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two million dollars was stolen or were stolen?

8 replies    
Was ist richtig:
- two million dollars was stolen
- two million dollars were stolen

Ich würde sagen "were stolen", ich habe aber in einem Buch gelesen "was stolen"
(Lost Light von Michael Connelly)
Oder geht beides?
AuthorLeseratte12 May 06, 10:46
two million was stolen

two million dollars were stolen

would be my take, but I can imagine Connelly was thinking of the "two million" and not "dollars" and therefore used was.
#1AuthorSelkie12 May 06, 11:00
@ Selkie: Thanks, that would have been my guess, too. I had this also confirmed by two native speakers. Maybe the "was" is colloquial.
#2AuthorLeseratte12 May 06, 11:03
@ TRS: genau, amount ist singular und das Verb bezieht sich auf amount und nicht auf dollars.

Aber es gibt ja so seltsame Konstellationen wie:
The United States is ...
The police are ...

deshalb war ich mir bei den Dollars nicht mehr ganz sicher!
#4AuthorLeseratte12 May 06, 11:11
Connelly writes quite good dialogue (with the exception of his latest novel, a great disappointment). Was this said by a character? I would think we would often say "was," though be more careful in writing and take "were".

TRS explaination is good: the focus is on the immensity of the sum with was.
#5AuthorSelkie12 May 06, 11:12
@ Selkie: es war kein Diaglog. Das Buch ist in Ich-Erzählweise geschrieben und der Detective erzählt von den vorangegangenen Ereignissen. In Dialogen wird ja öfter Umgangssprache verwendet, einer meiner Lieblingssätze: we didn't do nothing, we was home watchin' TV ;-))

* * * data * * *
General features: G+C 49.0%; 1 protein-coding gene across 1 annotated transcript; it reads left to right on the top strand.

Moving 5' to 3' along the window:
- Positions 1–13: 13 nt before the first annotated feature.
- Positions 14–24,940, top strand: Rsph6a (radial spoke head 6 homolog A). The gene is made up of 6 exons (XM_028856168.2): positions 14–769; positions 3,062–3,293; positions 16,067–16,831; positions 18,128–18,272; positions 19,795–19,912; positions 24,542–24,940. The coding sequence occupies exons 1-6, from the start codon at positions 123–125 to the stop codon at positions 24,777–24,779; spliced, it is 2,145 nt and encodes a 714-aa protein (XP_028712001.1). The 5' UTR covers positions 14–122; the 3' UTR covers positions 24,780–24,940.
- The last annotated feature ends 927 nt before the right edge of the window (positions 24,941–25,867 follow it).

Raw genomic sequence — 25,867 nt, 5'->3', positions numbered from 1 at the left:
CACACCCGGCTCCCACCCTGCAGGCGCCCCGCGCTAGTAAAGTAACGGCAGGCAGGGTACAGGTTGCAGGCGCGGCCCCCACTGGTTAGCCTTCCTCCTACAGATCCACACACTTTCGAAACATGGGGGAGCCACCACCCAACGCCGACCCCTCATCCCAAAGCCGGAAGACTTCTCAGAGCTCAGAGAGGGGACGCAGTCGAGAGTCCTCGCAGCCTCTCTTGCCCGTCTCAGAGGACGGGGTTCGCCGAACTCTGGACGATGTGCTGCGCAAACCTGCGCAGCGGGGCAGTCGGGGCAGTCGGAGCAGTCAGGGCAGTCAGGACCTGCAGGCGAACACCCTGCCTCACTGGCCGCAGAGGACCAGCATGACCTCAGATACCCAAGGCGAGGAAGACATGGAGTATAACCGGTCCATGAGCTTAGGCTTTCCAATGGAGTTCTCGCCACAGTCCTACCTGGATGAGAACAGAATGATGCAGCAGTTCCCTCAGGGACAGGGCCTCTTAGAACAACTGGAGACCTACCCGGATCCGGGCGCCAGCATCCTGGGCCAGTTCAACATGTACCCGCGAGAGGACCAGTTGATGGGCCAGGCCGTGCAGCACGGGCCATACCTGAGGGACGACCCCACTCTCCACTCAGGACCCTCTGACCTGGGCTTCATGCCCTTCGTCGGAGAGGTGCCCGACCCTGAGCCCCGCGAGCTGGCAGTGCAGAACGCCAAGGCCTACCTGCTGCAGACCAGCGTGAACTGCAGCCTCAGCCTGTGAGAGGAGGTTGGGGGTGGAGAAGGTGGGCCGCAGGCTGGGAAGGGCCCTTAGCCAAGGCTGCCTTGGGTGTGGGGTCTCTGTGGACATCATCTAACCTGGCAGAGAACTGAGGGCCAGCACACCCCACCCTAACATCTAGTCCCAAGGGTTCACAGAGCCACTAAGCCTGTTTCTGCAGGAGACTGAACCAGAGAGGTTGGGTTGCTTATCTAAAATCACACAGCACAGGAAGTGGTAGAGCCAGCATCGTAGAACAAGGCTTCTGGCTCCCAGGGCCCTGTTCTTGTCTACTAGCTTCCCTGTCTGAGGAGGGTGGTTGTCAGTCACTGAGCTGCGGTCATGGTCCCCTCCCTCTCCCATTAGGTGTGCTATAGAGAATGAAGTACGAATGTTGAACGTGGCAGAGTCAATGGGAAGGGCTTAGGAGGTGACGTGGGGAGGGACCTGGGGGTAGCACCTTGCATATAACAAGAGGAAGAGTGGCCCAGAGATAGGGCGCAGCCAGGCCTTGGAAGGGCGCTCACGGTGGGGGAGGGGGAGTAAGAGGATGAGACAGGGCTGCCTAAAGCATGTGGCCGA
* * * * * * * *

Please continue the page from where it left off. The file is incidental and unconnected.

#6AuthorLeseratte12 May 06, 11:19
Sorry, on this I'm afraid I have to disagree with Selkie and TRS, and any other expats who may have been thinking of German usage.

In English, amounts of money, time, or distance are considered in mass and treated as singular. Using the word 'dollars' doesn't change anything.

Two million is a lot of money.
Two million dollars was stolen.
$400 billion is the projected amount of the US federal budget deficit.

Only individual physical objects such as coins or bills take the plural:

Two dollar bills were lying on the sidewalk.
Four quarters make a dollar.

So the author and his editors were right. If you said 'Two million dollars were stolen,' it would mean two million one-dollar bills or coins -- but no one would say that.

If this comes as a surprise to you, you may want to review other tricky points of subject-verb agreement. There are many helpful exercises online, e.g.,

Plural unit words of distance, money, and time take a singular verb.
• 300 miles is a long [way] to go on a bicycle. (distance)
• Two hundred dollars seems a lot to spend on a dress. (money)
• Fifteen years is a long time to spend in jail. (time)

Nouns expressing time, distance, weight, and measurement are singular when they refer to a unit and plural when they refer to separate items.
Example: Fifty yards is a short distance.
Example: Ten years have passed since I finished college.

This topic should also be covered in any grammar book, and there are many previous discussions in the archive. Often the rules in English are simply different from German.
#7Authorhm -- us12 May 06, 15:55

Hmm. Die zeitform stört mich noch.... wenn etwas gestohlen wurde, gibts 2 Möglichkeiten... es ist aktuell wieder da oder immer noch gestohlen.

Also: das auto ist gestohlen oder das auto wurde gestohlen. Wird hier nochmal unterschieden? (es gibt doch das past-present-continous ... was auf ersteren Fall zuträfe und das past perfect würde dann den 2. Fall adressieren)

#8Authorsnoopy11 Jan 08, 09:51

Wenn, dann umgekehrt :-)
#9Authoreldit11 Jan 08, 09:53
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